Potty Training

When you feel your child is ready for potty training, we will support and encourage your child while in our care to use the potty!  For best results, we ask that you begin teaching at home during a weekend or vacation. Also, we will make sure to work with parents closely according to the methods that they use with each child at home to make sure there is consistency to their training routine. Training will be done in a relaxed manner with the cooperation of the family.

We recommend that the child be at least 2 years of age and also show signs of readiness (Please read the Potty Training Readiness Checklist below).   Positive reinforcements and consistency must be continued at home.

The child  must be kept in pull-ups at all times.  Please keep in mind that the activity level here at the center can distract your child from responding to an urge to use the potty, more so than at your home. Therefore we will use diapers until your child can and will announce that he/she must use the bathroom and can control his/her bladder and bowels for a few minutes beyond that announcement.  It is required that parents provide pull-ups, diaper (until child is ready for pull-ups only) and a few extra change of clothing.

Proper Clothing
Do  not  bring  your  child  in  panties  or  underwear  until  he/she  has  naptime  and  bedtime  control established.  During potty training your child needs to be dressed in “User friendly” clothing as much as possible.  The best items are shorts and pants with elastic waist.  Please  DO NOT dress your child in the following:

No tight clothing
No shirts that snag in the crotch
No pants with snaps & zippers
No overalls or bib type clothing
No belts
No one piece outfits

The clothes listed above can make it difficult for your child to reach the potty in time.  Your child also needs to be able to pull his/her pants up and down and these items will hinder your child’s ability to do so.

Required Supplies

The following items are to be left at the childcare and replaced as needed.  Soiled clothes will be returned in a plastic bag at the end of the day.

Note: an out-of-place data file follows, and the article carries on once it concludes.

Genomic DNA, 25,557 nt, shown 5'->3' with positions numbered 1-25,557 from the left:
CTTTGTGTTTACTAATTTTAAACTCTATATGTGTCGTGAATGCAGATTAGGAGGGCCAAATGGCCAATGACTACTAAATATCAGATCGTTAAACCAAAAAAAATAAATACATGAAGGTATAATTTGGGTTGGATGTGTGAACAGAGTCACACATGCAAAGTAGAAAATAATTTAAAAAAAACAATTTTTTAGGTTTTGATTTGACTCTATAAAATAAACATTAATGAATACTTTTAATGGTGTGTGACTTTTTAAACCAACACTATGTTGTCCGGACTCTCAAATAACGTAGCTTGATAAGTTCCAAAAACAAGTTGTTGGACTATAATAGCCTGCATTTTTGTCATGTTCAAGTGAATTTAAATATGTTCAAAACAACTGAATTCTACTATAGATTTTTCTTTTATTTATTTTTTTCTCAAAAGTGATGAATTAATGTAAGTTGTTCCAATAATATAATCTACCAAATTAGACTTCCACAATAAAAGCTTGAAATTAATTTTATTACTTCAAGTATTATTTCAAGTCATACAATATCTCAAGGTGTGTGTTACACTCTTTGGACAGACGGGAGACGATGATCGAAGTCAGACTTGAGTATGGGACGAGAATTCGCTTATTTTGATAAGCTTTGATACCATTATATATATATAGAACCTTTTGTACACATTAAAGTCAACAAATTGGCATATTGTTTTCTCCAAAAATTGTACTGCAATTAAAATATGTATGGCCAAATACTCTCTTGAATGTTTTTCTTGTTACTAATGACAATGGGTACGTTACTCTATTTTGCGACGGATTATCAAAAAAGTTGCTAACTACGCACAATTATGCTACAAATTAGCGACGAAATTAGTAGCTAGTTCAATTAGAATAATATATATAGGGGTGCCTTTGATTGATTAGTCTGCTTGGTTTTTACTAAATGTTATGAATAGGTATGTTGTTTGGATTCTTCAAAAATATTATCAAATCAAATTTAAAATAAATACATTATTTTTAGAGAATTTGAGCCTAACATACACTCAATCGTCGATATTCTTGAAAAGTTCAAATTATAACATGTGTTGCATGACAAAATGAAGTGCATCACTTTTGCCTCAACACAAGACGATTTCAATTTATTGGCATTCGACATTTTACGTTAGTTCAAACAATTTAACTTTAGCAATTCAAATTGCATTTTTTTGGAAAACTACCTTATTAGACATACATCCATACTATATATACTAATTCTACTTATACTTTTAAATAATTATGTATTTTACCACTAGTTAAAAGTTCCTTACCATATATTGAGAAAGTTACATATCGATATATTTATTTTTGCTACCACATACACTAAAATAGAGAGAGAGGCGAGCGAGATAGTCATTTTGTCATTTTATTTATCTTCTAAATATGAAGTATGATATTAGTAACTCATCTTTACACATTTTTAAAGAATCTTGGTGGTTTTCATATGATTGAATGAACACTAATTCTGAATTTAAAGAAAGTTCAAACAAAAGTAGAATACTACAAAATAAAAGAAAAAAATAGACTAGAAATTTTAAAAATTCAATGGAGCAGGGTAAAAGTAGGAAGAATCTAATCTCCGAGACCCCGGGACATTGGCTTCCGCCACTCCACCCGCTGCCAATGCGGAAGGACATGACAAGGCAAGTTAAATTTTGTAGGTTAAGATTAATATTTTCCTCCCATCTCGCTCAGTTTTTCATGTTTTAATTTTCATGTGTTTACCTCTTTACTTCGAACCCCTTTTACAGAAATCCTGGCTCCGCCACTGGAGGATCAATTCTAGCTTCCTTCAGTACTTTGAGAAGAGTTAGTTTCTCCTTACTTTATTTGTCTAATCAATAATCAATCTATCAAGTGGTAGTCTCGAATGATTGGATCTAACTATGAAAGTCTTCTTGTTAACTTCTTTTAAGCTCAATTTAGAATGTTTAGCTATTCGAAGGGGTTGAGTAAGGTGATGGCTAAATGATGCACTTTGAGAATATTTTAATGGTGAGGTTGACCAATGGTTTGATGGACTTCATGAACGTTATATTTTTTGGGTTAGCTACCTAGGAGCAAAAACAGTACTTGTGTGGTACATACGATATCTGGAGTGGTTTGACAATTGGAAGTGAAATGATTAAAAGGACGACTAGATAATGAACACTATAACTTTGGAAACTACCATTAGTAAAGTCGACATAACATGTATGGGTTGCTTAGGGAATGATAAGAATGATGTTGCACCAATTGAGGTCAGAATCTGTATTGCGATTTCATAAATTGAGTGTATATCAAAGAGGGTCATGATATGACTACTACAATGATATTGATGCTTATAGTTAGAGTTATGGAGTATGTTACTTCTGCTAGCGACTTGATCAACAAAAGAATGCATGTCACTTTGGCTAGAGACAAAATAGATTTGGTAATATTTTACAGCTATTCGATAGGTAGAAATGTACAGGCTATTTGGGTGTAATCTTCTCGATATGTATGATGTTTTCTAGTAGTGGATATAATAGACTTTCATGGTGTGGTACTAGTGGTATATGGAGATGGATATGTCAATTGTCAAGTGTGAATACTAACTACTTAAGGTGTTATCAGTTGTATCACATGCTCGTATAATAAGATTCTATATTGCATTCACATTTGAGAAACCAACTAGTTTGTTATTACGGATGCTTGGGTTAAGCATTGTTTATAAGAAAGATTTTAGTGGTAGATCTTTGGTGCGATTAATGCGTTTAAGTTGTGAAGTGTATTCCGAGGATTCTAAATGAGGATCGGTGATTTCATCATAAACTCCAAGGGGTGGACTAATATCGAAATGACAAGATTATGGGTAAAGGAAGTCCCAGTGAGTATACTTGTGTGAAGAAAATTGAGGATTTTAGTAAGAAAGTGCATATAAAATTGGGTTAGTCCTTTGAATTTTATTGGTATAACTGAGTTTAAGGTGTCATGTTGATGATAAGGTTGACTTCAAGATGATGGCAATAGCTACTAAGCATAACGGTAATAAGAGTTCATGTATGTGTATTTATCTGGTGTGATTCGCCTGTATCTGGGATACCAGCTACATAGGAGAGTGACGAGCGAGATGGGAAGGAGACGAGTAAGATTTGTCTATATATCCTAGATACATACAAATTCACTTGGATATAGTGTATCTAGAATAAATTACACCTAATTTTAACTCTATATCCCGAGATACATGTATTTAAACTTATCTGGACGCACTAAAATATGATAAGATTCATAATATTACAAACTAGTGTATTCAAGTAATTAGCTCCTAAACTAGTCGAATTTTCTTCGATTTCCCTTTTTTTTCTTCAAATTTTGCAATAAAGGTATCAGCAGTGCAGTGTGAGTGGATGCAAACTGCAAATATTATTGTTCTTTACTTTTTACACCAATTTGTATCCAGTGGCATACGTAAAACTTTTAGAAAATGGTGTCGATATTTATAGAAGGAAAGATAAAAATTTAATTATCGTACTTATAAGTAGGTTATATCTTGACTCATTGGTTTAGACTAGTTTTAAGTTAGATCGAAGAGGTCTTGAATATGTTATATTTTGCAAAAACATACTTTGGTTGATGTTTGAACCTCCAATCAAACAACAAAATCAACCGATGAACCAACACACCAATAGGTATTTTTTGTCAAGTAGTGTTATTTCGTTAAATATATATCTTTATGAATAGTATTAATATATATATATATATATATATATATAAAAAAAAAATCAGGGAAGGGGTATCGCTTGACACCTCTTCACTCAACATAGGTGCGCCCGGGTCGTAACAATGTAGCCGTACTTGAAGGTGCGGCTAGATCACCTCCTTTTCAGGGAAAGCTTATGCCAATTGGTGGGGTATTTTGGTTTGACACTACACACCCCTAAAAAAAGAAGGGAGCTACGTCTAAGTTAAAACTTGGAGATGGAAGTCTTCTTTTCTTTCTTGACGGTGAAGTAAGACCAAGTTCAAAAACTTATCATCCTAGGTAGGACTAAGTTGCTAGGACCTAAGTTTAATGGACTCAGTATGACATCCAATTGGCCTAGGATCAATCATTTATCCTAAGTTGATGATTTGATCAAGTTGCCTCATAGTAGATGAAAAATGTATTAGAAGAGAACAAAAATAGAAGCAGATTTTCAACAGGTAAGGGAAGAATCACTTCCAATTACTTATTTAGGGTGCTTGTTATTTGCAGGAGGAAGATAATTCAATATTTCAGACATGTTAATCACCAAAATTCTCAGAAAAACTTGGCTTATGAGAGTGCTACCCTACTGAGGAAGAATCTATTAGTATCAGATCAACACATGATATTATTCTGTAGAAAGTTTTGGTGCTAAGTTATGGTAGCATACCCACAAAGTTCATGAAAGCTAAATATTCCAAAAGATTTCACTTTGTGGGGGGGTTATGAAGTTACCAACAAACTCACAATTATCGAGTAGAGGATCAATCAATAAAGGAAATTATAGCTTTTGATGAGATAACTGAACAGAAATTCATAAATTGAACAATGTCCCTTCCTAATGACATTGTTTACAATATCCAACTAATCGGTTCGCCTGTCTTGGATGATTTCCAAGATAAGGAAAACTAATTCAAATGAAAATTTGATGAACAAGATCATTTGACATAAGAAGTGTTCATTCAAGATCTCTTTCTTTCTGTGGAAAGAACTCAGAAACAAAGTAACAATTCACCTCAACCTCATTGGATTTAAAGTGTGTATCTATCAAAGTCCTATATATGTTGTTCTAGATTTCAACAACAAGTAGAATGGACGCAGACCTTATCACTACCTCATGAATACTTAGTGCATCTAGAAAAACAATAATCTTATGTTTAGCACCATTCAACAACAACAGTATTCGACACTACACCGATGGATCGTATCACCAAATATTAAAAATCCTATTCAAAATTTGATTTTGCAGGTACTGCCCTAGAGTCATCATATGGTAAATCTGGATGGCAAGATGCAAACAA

Two (2) changes of clothing including socks (an extra pair of shoes if available) A bag of pull-ups – you will be notified when the supply is running low.

Potty Learning Schedule

For the first week, the child will be scheduled to use the Potty at consistent times of the day whether the child indicates the need to use the Potty or not.

Upon arrival at the center
Before and after breakfast
Before and after lunch
Before and after nap
Before and after going outside
Just before going home

Potty Training Readiness Checklist

Verbal Stages of Readiness
Basic verbal skills.  The child is able to speak in three to four word sentences

Stage 1            The child tells you he/she has a wet diaper, recognized when he/she is wet.
Stage 2            The child tells you he/she is wetting, recognizes the sensation of being wet.
Stage 3            The child tells you he/she will wet, can control himself and uses the potty.

Physical and Psychological sign of readiness

1. Stays dry for a long period of time (the child is able to “hold” his/her urine and bowel movement).

2. Can recognize when diaper is wet or soiled.

3. Has bowel movement at regular times (child chooses when to move its bowels)

4. Adult can recognize when child is moving his/her bowels (Child is deliberately moving bowels)

5. Can undress and pull up his/her own pants (Important because this is the work of the child not the caregiver)

6. Initiates interest in using the potty and asks to wear underwear.

7. Wants to be independent which is very important for the learning process.

8. Child is emotionally ready and is open to learning (is child generally cooperative?)

9. Child  has  an  awareness  and  knowledge  of the  world  beyond  himself.  (This  sign  may  seem unrelated to Potty training, but it is a behavior that has been seen in children ready to use the Potty)

10. Can follow three and four step instructions (this is critical for learning to urinate or move bowels, wipe himself and wash hands)

11. Can use consistent words or gestures to communicate.

12. Is able to physically get to the potty and sit on it without help.

13. Must show a willingness to want to sit on the potty and understand its function.

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